Tuesday Sep 26, 2023
Tuesday Sep 26, 2023

Why does Nepali politics lack youth participation?

Though Nepal considers people from 16 to 40 as youths, the number of them involved in politics are very low.

2022 Oct 20, 6:37, Kathmandu

Youths have led protests, revolutions and had an important role in changing century-long governing systems, but they have often been neglected when making important decisions. Active participation of youths in decision making and policy making is necessary to incorporate youth issues while formulating law and executing it. However, There is only five percent representation of youths in the Nepali parliament which is far below than the global average of 13.5 percent.

“After I finished high school, I told my parents that I wanted to join politics. To my greatest surprise, this single thought gave multiple troubles to my parents. Politics was not a choice for us. The word ‘Us’ represents middle-class families like mine though people like us have a significant role in Nepali society,” says prominent youth activist Suyog Dhakal.

“Due to the orthodox system in politics, to evolve as a politician one must go through this system or process to be a politician. It starts with being a follower, almost a devotee towards a certain political ideology, being involved in political campaigns and revolutions, measured by acts like how many times one goes into prison, leads the crowd to demonstrate and destruct during the protest and then go through all the hierarchical timeframe and internal progression which is often unfair,” he adds.

Youth rights activists have demanded 50 percent of the positions to be allocated to youths while deciding candidacy in the upcoming federal and provincial level elections. This demand has been made by youth representatives of all the seven provinces of Nepal. People from 16 to 40 years are considered as youths in Nepal. Although majority countries, including Nepal’s neighbors limit the age of youths to below 30.

However youths generally are very less in number in the parliament globally. The 2021 report of the Inter Parliamentary Union (IPU) reveals that people under the age of 30 make less than 3 percent of the world's MPs. It was found that 25 percent of the world’s single and lower houses of parliament have no MPs under the age of 30, while 73 percent of the world's upper houses of parliament have no MPs under the age of 30. Among the few MPs in the world who are under the age of 30 a vast majority of them are only men.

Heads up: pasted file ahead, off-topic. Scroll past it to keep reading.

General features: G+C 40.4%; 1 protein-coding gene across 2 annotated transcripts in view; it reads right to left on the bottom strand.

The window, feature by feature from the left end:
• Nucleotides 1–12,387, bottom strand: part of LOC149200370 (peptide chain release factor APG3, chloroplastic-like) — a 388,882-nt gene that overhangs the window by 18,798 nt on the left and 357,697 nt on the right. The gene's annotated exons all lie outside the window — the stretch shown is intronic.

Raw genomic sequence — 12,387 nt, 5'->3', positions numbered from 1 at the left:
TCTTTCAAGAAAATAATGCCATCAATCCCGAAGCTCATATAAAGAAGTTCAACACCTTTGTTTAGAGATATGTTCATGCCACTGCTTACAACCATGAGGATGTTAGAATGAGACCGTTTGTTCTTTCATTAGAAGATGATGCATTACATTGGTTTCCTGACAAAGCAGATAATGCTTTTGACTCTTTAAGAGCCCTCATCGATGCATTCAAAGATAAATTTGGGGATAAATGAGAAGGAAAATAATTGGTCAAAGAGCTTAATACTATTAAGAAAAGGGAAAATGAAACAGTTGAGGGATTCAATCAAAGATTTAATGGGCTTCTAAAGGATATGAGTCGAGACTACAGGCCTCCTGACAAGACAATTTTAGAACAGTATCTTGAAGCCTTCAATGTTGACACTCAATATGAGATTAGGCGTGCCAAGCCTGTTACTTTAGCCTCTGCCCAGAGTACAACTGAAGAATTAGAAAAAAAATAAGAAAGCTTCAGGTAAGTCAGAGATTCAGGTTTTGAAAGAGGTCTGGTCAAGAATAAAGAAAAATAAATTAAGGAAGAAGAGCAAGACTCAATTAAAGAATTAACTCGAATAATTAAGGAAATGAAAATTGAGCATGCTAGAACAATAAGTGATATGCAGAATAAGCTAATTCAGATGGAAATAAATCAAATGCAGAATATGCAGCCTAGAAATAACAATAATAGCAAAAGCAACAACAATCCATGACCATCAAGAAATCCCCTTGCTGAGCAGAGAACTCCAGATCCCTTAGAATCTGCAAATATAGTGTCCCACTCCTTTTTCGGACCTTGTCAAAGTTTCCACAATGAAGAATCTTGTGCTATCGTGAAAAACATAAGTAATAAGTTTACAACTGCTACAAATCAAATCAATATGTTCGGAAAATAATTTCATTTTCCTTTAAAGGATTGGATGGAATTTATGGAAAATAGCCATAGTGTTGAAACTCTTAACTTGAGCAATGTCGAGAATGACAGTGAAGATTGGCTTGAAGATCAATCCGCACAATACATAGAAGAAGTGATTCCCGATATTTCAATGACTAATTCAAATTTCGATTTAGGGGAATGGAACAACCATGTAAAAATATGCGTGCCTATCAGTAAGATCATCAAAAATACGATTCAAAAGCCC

Countries like Armenia, Ukraine and Turkmenistan display a great example of youth leadership in their parliaments. Impressively, over 60 percent of the MPs in these countries are under the age of 45, and over 10 percent are under the age 30 in Norway, Armenia, San Marino, Gambia and the Belgium senate.

Legislations in Nepal, also prevent younger youths from contesting elections in Nepal. A person must be at least 21 years of age to contest in local elections, and 25 to contest in provincial and federal elections. Similarly the age bar has been set too high for a person wanting to be a part of a constitutional committee. The current legislation demands a person to be 45 years old or over to be a part of the constitutional committee.

“No political leader has ever proved themselves successful and impactful in Nepal. Politics, as a career and vision is never glamorised. Besides, no government has performed substantially to set an example for the forthcoming generation to get into the system. Politics has not just been a dirty game but also has been a tragic and pessimistic arena for a general Nepali,” says activist Dhakal.

“Now, because of Balen, Harka, Gopal and some others, politics is gradually coming into trend and I see a lot of young Nepalese being interested,” he adds. This time’s local elections saw more number of youths contesting as candidates than former times. According to the data provided by the election commission, 41 percent of candidates were below the age of 40.

When asked what he thinks should be done to increase youth participation in Nepali politics, Dhakal answered, “I believe we must work right from the beginning, from the school curriculum and teaching-learning methodology. We always taught our students to love our country but never gave them the way to do so. We must not just teach them to be civilised and wealthy but also teach them about idea creation to make the entire nation and society wealthier and add value to the social ecosystem. I think we are just creating followers who are easy to rule and who shall walk on the pre-set path, but we need people who are thinkers, hard to rule and leaders who have that zeal to transform the nation. Politics for me is a thirst, and we must give that quest to forthcoming generations. If not, every child born in Nepal will only dream to finish high school and apply for a passport to fly abroad.”


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